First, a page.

It is very likely that you (or someone you know) has been contacted by a debt collector if you live in the United States. Debt collection agencies are very common in America, where creditors can sell debt (and the right to collect it) to different companies that personally contact debtors to demand repayment.

If you received a call from a person claiming to be a debt collector and demanding money, your first step should be to determine the authenticity of the caller. Before committing to sending any money to the caller, make sure he/she is a legitimate agent and that you are not being subjected to a debt collection scam or hoax, which is pretty common, unfortunately.

P.S. These tips are specifically for debtors living in America; if you happen to live elsewhere, be sure to read up on the consumer protection and debt collection laws in your country and contact a lawyer for additional help.


5 ways to determine if your debt collector is real or part of a debt collection scam

There are many indications of a debt collection scam and we cover 5 of them today:

1. Incomplete identification of debt collector and agency

Run the full name and address of the debt collection agency as well as the name of your debt collector through Google to see if they have a proper website and a physical office. If it’s a scam, the debt collector will be reluctant to share their full address, telephone number and other details that every business registers. Fake debt collection agencies might simply have a post box registered through which they collect debt repayments, instead of a proper office. If the caller refuses to share full details of the agency name and address, you can be certain it’s a scam because the caller is required by law to properly identify themselves.

2. The debt being claimed is non-existent

Check your credit report to ensure the debt being discussed by the debt collector is valid. Sometimes debt collection scammers call up people and harass them into paying a non-existent debt. If you have outstanding dues, it should generally show up on your credit report so use that to verify the claims of the debt collector to determine if you are dealing with a hoax or a legitimate debt collection agency. Remember that credit reports can contain mistakes too, and they should be disputed and corrected to improve your score if it matters to you.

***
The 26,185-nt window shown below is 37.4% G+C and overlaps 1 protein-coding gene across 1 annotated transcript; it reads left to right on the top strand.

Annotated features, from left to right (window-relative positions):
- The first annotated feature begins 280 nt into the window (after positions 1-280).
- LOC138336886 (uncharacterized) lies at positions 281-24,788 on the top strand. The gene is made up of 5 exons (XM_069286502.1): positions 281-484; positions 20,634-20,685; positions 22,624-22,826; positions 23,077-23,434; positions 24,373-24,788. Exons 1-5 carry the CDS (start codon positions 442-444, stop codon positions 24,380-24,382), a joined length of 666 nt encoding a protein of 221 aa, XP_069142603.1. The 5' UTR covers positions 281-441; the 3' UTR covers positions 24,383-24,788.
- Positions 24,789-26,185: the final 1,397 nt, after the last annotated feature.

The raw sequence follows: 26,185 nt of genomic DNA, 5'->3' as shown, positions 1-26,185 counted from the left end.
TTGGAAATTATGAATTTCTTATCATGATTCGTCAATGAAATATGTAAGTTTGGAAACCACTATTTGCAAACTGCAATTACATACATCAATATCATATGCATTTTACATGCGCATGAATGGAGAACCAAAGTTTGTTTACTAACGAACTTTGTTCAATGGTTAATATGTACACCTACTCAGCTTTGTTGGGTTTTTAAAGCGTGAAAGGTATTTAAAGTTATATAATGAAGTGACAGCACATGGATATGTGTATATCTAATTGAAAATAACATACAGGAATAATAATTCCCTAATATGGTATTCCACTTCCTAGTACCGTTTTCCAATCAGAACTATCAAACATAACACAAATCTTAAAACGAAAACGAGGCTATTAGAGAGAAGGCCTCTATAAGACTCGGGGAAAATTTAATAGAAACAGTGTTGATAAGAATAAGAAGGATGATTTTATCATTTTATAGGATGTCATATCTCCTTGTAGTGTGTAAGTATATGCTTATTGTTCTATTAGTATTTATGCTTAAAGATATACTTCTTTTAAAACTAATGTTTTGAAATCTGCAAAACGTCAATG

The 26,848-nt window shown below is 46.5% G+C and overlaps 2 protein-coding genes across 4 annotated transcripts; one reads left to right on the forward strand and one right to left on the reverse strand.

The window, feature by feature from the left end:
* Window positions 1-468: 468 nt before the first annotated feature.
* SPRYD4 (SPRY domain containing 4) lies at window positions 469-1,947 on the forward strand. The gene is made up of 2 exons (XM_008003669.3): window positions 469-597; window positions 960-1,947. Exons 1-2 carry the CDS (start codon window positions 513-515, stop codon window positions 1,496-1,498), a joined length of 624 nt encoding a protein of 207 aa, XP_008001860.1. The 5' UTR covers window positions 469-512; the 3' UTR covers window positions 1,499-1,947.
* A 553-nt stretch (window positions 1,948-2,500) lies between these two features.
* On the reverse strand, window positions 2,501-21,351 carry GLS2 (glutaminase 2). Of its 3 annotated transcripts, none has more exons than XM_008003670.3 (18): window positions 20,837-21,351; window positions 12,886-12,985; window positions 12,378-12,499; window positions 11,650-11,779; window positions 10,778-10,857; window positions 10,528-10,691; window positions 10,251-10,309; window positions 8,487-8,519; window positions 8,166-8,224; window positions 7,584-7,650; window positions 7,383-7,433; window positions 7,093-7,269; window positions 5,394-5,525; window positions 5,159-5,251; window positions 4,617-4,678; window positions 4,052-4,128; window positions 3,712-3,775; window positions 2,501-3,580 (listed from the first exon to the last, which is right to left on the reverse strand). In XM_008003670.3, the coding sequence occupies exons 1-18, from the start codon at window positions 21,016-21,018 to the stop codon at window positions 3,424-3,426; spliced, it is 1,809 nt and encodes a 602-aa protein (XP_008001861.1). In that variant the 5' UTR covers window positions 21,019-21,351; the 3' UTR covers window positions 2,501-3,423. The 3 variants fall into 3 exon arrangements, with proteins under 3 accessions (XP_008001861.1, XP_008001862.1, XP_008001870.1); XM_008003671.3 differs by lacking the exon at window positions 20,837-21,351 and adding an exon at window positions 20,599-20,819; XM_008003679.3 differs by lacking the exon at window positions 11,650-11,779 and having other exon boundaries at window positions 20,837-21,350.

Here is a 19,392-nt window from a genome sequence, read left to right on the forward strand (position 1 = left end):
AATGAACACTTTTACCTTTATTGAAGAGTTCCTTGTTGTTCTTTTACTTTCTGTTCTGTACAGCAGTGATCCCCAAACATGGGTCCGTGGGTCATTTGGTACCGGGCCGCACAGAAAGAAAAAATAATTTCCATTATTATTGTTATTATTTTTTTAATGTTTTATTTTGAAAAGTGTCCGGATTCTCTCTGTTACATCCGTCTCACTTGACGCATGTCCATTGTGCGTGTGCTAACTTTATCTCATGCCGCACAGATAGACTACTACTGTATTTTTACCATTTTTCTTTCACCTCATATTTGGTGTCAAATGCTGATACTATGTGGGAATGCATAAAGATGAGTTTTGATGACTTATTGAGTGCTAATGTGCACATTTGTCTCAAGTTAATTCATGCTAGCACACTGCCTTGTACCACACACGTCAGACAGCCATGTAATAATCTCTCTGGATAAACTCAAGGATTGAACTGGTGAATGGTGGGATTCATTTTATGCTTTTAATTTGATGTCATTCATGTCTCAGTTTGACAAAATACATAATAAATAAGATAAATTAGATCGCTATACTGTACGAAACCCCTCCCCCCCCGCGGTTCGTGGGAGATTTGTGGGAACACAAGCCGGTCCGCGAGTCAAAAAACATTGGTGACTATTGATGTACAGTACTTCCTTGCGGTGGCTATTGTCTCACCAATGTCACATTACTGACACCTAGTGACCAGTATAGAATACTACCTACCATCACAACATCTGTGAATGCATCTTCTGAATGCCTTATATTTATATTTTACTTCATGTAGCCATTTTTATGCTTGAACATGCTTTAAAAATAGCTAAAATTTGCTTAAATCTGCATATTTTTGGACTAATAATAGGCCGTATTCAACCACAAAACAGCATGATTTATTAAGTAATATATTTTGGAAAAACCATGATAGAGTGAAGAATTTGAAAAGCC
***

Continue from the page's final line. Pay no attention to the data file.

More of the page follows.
3. Debt is valid but proof of debt ownership is missing

Debt can be sold and resold in America. This means if you took out a consumer loan from Bank A, the bank may sell your debt to Bank B, who may decide to later sell it to Bank C or a debt collection agency. As a result, the right to claim money against that debt can belong to different companies from time to time. You originally owed money to Bank A, but the following year, you owed it to Bank B and then Bank C, and eventually, you are legally obligated to pay the money to the debt collection agency that is the present owner of your debt.

Therefore, even if you know that an outstanding debt exists, you must ask the debt collector to prove he/she has the legal right to claim that debt. In order to determine that you are paying the right party, you must request the debt collector to furnish evidence that he/she now owns the debt and is responsible for collecting it.

4. Fake Debt collectors ask you the wrong questions

Debt collection scammers have incomplete information about your debt and may ask you details about it which they already ought to have if they had purchased your debt. They could ask you about the original creditor, the amount of debt, when you acquired that debt, and that’s a sign that they are not real collectors and do not own the right documents to collect the debt.

Scammers may also ask for personal identifiable information, such as your Social Security Number or bank account number, which you should not disclose over telephone, as a general rule. There are exceptions to this rule and we’ll cover that in another blog post soon.

5. Aggressive debt collection practices and tactics

Debt collection agencies are not permitted to harass,verbally abuse or threaten consumers in order to collect debt. Even though legitimate debt collectors have been known to harass clients (and they run the risk of being reported to authorities) scammers often rely on unusually aggressive collection practices to improve their chances of receiving money. They may threaten to take legal action or warn of debtors of dire consequences if the money is not paid immediately.

Scammers use a variety of scare tactics in an attempt to frighten debtors so they are more likely to impulsively transfer the money to make the ‘problem’ go away.

Of course, one should be aware of the possibility that a fake debt collector can come accross as professional and honest.

In conclusion, it is important to keep a cool head and watch out for red flags. If you know the debt collector is legally approaching you for the money, you have nothing to worry about. However, if you feel you are being scammed, do not reveal your anxiety to prevent further harrassment, ignore future calls and report the incident.

Good luck and be safe 🙂

References and further reading:

Fair Debt Collection Practices Act – Federal Trade Commission

Debt Collection Resources – Consumer Protection Financial Bureau

Debt Collection FAQs –